During and after treatment

  • What kinds of safety checks do you perform each day? Every day that we treat patients, our therapy staff performs a series of tests that verify the output of the radiation beam. In addition, they check to make sure that the red positioning lasers on the wall and ceiling are all correctly aligned.
  •  How often does the medical physicist check the machines used during my treatment to ensure they are working properly? Our medical physicist performs quality assurance tests on a monthly and annual basis, as required by the state of California and as recommended by the American College of Radiology.
  • If I have side effects after my treatment, who should I call? We highly recommend that you contact your radiation oncologist. They are trained to diagnose and treat side effects that may result from your treatment. Your radiation oncologist will continue to see you periodically for months after you have completed your therapy. A physician is always available in our department during treatment.
  • I have a question about a radiation treatment I had many years ago. Who should I call? Our radiation oncologists can answer your questions related to previous radiation treatments.

General

  • If the equipment isn't working and my treatment is delayed or postponed, who checks that it is safe to use again? And will this delay affect my cancer?  All repairs to our treatment machines that may have an impact on the delivery of radiation to our patients are reviewed by our medical physicist before the machine is released for clinical use. In most cases, delays related to equipment repair are minor and will have no impact on your outcome.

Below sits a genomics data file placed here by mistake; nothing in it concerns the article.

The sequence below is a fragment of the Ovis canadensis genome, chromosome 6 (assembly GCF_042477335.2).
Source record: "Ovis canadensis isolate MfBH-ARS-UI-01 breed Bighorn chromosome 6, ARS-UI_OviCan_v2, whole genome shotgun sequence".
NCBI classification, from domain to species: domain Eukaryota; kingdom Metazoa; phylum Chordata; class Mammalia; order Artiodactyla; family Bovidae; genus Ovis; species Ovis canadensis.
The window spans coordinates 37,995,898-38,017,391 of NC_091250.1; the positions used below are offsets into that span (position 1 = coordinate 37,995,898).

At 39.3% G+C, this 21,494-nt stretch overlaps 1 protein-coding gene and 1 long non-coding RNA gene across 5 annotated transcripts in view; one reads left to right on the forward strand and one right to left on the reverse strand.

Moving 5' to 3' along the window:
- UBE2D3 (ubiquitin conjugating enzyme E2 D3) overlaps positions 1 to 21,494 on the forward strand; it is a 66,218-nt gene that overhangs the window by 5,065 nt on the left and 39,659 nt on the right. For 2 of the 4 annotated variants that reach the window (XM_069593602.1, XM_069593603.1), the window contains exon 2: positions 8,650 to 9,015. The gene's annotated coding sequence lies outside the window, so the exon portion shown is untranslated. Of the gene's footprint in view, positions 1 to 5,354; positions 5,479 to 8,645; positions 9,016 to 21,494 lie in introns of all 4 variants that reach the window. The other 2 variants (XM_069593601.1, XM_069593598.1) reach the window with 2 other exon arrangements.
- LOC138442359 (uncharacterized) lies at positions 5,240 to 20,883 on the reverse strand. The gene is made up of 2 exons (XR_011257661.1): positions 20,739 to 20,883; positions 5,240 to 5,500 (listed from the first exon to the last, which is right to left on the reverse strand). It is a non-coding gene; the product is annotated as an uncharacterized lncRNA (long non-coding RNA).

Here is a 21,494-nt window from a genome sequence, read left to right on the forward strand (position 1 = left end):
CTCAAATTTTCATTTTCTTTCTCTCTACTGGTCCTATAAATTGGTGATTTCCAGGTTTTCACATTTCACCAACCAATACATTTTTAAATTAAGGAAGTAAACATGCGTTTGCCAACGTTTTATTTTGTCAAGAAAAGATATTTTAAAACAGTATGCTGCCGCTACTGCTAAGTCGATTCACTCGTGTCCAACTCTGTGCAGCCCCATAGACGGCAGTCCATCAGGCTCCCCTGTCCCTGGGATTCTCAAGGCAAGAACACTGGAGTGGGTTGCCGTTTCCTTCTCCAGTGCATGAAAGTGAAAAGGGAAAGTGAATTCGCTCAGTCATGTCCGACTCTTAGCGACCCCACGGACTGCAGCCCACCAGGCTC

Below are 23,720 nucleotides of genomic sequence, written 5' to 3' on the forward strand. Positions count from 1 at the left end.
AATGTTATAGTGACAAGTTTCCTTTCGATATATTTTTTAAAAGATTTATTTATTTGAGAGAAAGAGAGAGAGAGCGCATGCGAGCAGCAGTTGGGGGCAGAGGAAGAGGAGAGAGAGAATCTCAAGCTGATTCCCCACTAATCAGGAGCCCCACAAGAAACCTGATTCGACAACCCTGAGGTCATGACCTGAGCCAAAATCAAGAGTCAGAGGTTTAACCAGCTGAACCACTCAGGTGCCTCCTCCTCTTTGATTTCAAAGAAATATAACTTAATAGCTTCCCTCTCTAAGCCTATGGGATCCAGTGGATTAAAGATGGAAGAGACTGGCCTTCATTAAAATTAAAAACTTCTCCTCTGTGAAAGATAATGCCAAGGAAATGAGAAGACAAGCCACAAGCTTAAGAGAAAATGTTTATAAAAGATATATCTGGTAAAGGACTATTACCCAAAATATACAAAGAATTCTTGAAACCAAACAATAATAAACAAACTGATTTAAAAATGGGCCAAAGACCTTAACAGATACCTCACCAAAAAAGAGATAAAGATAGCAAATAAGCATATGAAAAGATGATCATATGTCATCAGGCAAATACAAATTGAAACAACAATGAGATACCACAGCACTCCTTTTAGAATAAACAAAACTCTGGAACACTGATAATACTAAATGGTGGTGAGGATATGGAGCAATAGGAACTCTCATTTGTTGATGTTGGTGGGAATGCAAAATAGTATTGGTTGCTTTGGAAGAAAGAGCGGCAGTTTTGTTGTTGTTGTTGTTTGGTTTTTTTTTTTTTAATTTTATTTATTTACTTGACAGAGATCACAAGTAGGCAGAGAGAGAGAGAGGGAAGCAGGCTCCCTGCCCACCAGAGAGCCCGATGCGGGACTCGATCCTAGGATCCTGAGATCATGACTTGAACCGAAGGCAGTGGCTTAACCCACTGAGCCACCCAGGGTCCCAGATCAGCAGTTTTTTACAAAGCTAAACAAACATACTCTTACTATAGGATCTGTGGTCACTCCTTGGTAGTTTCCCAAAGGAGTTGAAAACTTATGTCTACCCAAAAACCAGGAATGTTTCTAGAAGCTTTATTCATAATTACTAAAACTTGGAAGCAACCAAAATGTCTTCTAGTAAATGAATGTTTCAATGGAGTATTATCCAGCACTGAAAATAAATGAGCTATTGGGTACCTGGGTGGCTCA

• Do you do peer review of cases? Yes. Each week our team of professionals, including our two radiation oncologists, nurses, physicist, dosimetry staff,  dietitian,  social workers, and our radiation therapists discuss the progress of each patient. At this time, films are reviewed to ensure that the tumor is being properly targeted. These sessions give us an opportunity to discuss any changes in the patient’s progress that might require a change in the treatment plan, dietary needs, or any other need the patient may have related to his or her therapy.
  • Will you take imaging scans regularly during my treatment to verify position of the beam during my treatment? Who reviews those scans? Depending on the treatment plan and the proximity of the tumor to critical healthy organs, positioning images may be taken daily or weekly. Those images are reviewed by our radiation oncologists.

If you have additional questions, please contact Radiation Oncology at 625-4630.